Community concerns about flood mapping, levels and provisions were most significant in the first of three public consultation periods for the new Ipswich Planning Scheme.
Council’s General Manager of Planning and Regulatory Service Brett Davey said the consultation on the statement of proposals provided an opportunity for early engagement by the community and other stakeholders on the strategies and approaches to managing growth and development within the Ipswich Local Government Area into the future.
“The feedback from the community, other stakeholders and the State Government about the draft strategic framework will be used to guide the preparation of the final strategic framework and the rest of the planning scheme, including the detailed zoning and development code components,” he said.
About 510 submissions totalling more than 1000 pages were received from individuals, community groups, organisations and others stakeholders. The aspects discussed most included:
Flood mapping, levels and provisions
Concerns were raised about the flood levels that have been used in the mapping and the flood management provisions, particularly in Karalee, and in relation to the identification and use of the Probable Maximum Flood (PMF) to define the outer extent of the floodplains and risk area for the Brisbane and Bremer Rivers, that the flood mapping does not reflect previous flood events and the perceived impact the information may have on insurance premiums and property values.
Vegetation mapping and protection
Landowners (particularly in the Pine Mountain area) as well the development industry, raised concerns with the extent of the vegetation mapped and implications for land development, but there is wider general community support for vegetation and habitat retention / protection of trees.
Development (housing) density
A mix of views have been expressed both in support of the approach to the distribution of density including increasing minimum lots sizes (i.e. generally maintaining current lower densities) in some established suburban areas (notably in Bellbird Park and in areas with heritage and character values) and focussing higher density residential development in the new suburban areas and around railway stations and centres. Objections were also received to the increasing of minimum lots sizes (i.e. generally maintaining current lower densities) in certain established suburban areas by other submitters. The views expressed generally reflect a difference between existing residents who wish to see the current character and amenity of the area (with removal of vegetation being a key matter) within which they live maintained and those who wish to develop their land.
A number of submissions raised objections and concerns in regards to both existing and potential future waste industries and uses, including in established areas (often generally based on current issues being experienced and concerns about non-compliance). Objections were also raised to incinerators and waste to energy industries, with a call for tighter provisions to protect the community and environment. Conversely, a level of support was received from the waste industry along with a request to protect areas for continued waste purposes but also raising concerns over the Temporary Local Planning Instruments (TLPI) on the basis that they are too restrictive.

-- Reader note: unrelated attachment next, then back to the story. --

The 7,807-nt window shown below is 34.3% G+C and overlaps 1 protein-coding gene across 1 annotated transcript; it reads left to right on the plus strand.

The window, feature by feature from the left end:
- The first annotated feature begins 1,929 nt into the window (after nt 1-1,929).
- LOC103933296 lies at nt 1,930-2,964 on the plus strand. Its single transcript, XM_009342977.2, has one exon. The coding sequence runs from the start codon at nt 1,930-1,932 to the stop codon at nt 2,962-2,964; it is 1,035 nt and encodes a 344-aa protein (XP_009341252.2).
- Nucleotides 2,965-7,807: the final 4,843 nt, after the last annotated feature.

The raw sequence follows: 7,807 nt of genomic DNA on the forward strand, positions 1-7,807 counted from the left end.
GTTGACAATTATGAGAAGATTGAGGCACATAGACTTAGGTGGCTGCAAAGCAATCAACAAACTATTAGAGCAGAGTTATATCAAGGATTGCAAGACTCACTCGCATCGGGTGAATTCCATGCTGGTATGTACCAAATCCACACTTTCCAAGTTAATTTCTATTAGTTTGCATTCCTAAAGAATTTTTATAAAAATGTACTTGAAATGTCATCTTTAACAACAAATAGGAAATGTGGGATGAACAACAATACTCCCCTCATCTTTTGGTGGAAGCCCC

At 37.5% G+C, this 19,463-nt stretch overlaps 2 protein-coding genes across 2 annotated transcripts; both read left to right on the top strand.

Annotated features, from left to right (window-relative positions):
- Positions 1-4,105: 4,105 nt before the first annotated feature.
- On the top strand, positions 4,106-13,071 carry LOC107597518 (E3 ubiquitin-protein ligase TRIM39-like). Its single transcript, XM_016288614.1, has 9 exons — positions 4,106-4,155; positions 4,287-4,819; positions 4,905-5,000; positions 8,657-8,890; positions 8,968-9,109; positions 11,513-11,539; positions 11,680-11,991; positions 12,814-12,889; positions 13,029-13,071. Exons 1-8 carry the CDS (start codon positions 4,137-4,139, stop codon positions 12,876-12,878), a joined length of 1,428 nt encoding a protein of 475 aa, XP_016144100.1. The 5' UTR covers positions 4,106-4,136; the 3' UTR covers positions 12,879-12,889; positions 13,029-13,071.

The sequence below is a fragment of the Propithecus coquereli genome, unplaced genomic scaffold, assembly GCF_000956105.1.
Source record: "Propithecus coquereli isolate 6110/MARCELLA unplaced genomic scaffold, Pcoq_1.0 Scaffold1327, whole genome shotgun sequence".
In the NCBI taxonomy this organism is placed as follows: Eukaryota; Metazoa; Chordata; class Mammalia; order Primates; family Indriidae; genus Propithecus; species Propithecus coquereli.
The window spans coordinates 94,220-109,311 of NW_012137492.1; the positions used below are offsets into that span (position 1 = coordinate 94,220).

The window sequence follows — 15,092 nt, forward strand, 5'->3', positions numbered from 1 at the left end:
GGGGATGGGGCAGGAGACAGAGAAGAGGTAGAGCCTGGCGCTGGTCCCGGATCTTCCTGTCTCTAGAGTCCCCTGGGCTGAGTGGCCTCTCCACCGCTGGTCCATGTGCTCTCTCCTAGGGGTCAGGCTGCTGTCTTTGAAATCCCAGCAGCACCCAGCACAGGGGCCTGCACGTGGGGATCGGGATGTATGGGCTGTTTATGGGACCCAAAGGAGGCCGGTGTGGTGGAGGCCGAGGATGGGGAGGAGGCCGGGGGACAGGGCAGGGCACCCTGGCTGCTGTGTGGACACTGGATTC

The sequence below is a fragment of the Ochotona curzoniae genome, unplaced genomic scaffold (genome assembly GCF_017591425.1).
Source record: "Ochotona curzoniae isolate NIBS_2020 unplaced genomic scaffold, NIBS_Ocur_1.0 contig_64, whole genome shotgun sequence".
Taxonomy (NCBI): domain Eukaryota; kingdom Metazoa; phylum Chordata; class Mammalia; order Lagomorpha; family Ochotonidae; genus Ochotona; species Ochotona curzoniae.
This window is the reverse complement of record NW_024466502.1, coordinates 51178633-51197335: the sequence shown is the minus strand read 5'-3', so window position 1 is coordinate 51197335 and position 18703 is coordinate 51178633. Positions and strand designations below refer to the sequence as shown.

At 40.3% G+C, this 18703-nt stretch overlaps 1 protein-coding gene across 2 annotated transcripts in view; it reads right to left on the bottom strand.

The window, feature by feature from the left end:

Ripley Valley Priority Development Area
A number of submissions raised issues about how the Ripley Valley Priority Development Area (PDA) would be integrated and operate relative to development in the rest of the city.
A number of parts of the city had multiple options for the public framework, with an expectation that there may be a clear preference in respect to these options. While a number of submissions raised issues and expressed preferences in respect to the alternative options for sites and areas identified in the Local Area Frameworks, In general there were mixed views expressed and generally no clear preferences.
A number of submissions raised various matters in relation to the mapping in the draft Strategic Framework including accuracy (and specifically in regard to the ability to apply the Strategic Framework Maps, for example the roads network, at the property level) and its purpose (for example there was some uncertainty regarding how the overlay mapping is applied and a perception that it is an imposition on land owners).
Site / land specific issues
A significant number of submissions included requests for consideration of changes to the land use designation (indicative of future zoning) of lots / land parcels or the amendment of other maps such as constraints maps.
Mr Davey said a number of submissions included issues beyond the control of the planning scheme, including neighbourhood disputes, maintenance of properties and facilities, provision of public services (including hose provided by the state) or council budget.
He said a review of the submissions has considered the issues raised with a response and recommendation in relation to those issues included in special report, which will be published to provide feedback to submitters about how the issues they have raised have been considered and addressed and also provides important information that will be used inform the further drafting of the New Ipswich Planning Scheme.
Individual submissions will not be published, respecting the privacy of individuals, however information about the themes of the submissions will be published. It is further anticipated that council will publish additional information on the above topics over the coming months to try and improve support for the community’s further engagement.